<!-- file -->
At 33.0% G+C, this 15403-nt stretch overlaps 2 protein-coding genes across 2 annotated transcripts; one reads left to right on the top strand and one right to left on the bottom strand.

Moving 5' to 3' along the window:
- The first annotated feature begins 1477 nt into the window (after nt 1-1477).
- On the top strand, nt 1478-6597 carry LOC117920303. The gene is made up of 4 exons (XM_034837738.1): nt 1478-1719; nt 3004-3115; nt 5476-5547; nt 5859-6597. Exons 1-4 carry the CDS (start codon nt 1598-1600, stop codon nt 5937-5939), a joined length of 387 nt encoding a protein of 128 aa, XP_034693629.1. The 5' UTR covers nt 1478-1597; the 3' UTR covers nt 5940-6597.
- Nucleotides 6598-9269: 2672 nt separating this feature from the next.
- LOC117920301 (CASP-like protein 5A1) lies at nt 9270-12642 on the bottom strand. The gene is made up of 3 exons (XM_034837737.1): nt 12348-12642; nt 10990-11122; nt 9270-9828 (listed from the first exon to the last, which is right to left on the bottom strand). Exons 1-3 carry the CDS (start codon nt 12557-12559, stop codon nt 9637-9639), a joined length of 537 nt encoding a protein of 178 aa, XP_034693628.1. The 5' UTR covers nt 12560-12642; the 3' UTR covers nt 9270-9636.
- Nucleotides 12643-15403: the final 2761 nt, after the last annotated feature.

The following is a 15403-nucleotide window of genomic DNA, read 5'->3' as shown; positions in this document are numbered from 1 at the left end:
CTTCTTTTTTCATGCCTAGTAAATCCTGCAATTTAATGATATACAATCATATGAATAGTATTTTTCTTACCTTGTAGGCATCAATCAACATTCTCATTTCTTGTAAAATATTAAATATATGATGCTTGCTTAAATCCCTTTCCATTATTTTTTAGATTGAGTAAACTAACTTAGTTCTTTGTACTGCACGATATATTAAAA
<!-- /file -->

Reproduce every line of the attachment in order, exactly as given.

At 33.0% G+C, this 15403-nt stretch overlaps 2 protein-coding genes across 2 annotated transcripts; one reads left to right on the top strand and one right to left on the bottom strand.

Moving 5' to 3' along the window:
- The first annotated feature begins 1477 nt into the window (after nt 1-1477).
- On the top strand, nt 1478-6597 carry LOC117920303. The gene is made up of 4 exons (XM_034837738.1): nt 1478-1719; nt 3004-3115; nt 5476-5547; nt 5859-6597. Exons 1-4 carry the CDS (start codon nt 1598-1600, stop codon nt 5937-5939), a joined length of 387 nt encoding a protein of 128 aa, XP_034693629.1. The 5' UTR covers nt 1478-1597; the 3' UTR covers nt 5940-6597.
- Nucleotides 6598-9269: 2672 nt separating this feature from the next.
- LOC117920301 (CASP-like protein 5A1) lies at nt 9270-12642 on the bottom strand. The gene is made up of 3 exons (XM_034837737.1): nt 12348-12642; nt 10990-11122; nt 9270-9828 (listed from the first exon to the last, which is right to left on the bottom strand). Exons 1-3 carry the CDS (start codon nt 12557-12559, stop codon nt 9637-9639), a joined length of 537 nt encoding a protein of 178 aa, XP_034693628.1. The 5' UTR covers nt 12560-12642; the 3' UTR covers nt 9270-9636.
- Nucleotides 12643-15403: the final 2761 nt, after the last annotated feature.

The following is a 15403-nucleotide window of genomic DNA, read 5'->3' as shown; positions in this document are numbered from 1 at the left end:
CTTCTTTTTTCATGCCTAGTAAATCCTGCAATTTAATGATATACAATCATATGAATAGTATTTTTCTTACCTTGTAGGCATCAATCAACATTCTCATTTCTTGTAAAATATTAAATATATGATGCTTGCTTAAATCCCTTTCCATTATTTTTTAGATTGAGTAAACTAACTTAGTTCTTTGTACTGCACGATATATTAAAA